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The Army and VSE now argue that the Army had blanket procurement authority for its contract with VSE because first, the 1990 regulations were still in effect when the bid solicitation was published on April 1, 1991, and second, the contract was for ADP support services. The Army thus asserts that it should not be bound by its earlier mistaken interpretation of the law.


CACI argues that, since the existence of a blanket procurement authority depends on whether the contract was for ADP support services or non-support services, and since this is an issue that the Army did not raise below, the Army has waived the issue. Thus, says CACI, the Army must be bound by its concession that a DPA was required.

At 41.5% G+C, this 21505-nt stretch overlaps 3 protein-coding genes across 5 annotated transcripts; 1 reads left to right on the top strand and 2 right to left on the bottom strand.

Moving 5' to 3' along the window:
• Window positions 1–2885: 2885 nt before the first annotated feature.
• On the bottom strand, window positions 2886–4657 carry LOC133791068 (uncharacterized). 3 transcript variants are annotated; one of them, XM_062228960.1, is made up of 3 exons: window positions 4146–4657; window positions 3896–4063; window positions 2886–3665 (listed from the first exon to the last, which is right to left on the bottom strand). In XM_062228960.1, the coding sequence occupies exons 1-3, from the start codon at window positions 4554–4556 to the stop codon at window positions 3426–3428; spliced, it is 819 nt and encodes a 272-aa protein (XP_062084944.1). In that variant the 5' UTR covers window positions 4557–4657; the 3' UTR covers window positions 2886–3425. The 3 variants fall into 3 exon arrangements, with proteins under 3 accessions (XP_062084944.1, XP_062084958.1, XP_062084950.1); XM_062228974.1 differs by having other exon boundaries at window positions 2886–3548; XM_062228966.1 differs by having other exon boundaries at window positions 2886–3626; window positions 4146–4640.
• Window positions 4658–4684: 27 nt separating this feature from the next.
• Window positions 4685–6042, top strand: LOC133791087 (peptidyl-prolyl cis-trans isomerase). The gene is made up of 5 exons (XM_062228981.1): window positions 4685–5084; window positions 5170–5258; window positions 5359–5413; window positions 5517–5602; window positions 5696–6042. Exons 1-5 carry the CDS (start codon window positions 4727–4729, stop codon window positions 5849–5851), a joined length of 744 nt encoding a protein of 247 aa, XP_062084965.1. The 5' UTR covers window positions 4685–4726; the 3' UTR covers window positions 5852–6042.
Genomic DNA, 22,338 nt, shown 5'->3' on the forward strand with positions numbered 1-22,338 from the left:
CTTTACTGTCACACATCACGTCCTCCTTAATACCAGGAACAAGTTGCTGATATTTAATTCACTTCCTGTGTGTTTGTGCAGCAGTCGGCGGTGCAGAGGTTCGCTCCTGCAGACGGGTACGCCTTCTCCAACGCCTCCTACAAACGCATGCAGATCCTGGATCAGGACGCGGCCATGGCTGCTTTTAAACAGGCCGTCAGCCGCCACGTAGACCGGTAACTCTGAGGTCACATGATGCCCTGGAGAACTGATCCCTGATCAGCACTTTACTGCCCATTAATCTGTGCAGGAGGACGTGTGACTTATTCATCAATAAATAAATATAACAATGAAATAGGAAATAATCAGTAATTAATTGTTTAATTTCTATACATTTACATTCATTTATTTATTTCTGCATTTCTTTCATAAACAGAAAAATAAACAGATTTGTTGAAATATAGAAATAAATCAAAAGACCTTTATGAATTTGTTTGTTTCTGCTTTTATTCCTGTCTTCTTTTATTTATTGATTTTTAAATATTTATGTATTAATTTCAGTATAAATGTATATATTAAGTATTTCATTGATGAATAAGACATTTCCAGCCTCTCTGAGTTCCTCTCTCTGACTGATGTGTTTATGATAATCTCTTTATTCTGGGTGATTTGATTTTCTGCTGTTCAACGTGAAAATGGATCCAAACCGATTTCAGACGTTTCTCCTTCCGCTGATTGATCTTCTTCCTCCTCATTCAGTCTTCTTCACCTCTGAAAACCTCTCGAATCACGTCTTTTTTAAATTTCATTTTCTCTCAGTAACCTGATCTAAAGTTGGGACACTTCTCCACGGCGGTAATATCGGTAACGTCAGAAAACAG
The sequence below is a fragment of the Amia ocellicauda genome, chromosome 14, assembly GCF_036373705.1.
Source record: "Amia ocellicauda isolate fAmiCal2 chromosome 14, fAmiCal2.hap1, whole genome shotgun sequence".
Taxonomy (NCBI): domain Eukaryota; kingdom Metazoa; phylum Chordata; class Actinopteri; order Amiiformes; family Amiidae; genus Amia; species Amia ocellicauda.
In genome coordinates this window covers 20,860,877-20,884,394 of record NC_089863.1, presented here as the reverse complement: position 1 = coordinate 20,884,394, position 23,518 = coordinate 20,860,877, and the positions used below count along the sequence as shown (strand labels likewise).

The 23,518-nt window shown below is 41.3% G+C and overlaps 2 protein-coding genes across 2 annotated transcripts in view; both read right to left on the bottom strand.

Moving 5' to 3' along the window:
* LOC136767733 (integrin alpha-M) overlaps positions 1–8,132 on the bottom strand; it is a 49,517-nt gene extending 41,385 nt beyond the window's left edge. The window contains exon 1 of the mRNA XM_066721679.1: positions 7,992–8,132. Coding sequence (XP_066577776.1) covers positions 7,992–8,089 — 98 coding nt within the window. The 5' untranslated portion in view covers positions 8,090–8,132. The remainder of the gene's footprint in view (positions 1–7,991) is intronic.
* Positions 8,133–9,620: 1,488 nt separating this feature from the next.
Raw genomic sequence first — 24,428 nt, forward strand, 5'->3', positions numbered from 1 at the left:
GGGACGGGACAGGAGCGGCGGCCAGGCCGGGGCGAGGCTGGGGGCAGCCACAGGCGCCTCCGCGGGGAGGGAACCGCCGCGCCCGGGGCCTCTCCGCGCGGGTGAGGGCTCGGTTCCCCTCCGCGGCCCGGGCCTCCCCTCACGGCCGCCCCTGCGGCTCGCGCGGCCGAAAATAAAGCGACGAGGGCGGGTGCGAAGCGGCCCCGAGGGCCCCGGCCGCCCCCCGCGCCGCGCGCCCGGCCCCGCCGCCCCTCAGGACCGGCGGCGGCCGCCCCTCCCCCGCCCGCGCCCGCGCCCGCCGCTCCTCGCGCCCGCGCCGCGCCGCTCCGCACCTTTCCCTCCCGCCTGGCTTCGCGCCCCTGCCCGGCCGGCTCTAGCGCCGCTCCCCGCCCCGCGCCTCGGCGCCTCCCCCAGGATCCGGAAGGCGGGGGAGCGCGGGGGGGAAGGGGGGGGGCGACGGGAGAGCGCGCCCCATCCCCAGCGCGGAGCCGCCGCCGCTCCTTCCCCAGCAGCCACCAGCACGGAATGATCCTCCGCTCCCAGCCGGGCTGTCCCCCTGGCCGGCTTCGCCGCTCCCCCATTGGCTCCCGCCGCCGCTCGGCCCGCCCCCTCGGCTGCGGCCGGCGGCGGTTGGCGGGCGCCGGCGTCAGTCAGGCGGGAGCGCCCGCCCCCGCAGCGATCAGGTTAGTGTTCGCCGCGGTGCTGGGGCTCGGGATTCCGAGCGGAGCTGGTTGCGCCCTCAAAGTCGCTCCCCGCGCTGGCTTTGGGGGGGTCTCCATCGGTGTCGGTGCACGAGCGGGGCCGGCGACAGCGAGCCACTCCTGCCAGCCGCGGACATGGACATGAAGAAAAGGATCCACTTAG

The Army admitted to the Board that a DPA was required but had not been obtained. It is too late now for the Army to change its position and thereby assert for the first time on appeal a point which it did not raise before the Board. Because of the Army's admission, the Board made no factual findings or conclusions on the issue of a blanket procurement authority. The proper time for the Army to have raised this issue, which turns on underlying factual questions, was before the Board; it would be unfair to appellant and would disrupt the orderly conduct of litigation if we allowed the Army to change its position at this stage. See Jamesbury Corp. v. Litton Indus. Prods., Inc., 839 F.2d 1544, 1549, 5 USPQ2d 1779, 1783 (Fed.Cir.1988) (on appeal, Jamesbury cannot dispute its factual admissions after failing to raise the question in district court), cert. denied, 488 U.S. 828, 109 S.Ct. 80, 102 L.Ed.2d 57 (1988), and overruled on other grounds by A.C. Aukerman Co. v. R.L. Chaides Constr. Co., 960 F.2d 1020, 22 USPQ2d 1321 (Fed.Cir.1992) (en banc); cf. CPG Prods. Corp. v. Pegasus Luggage, Inc. 776 F.2d 1007, 1010, 227 USPQ 497, 498 (Fed.Cir.1985) (appellant cannot argue issue that it failed to raise before at trial); cf. Lizut v. Department of Army, 717 F.2d 1391, 1396 (Fed.Cir.1983) ("Allowing a party to withhold important issues from the [Merit Systems Protection] board and later present them to this court would undermine the board's authority").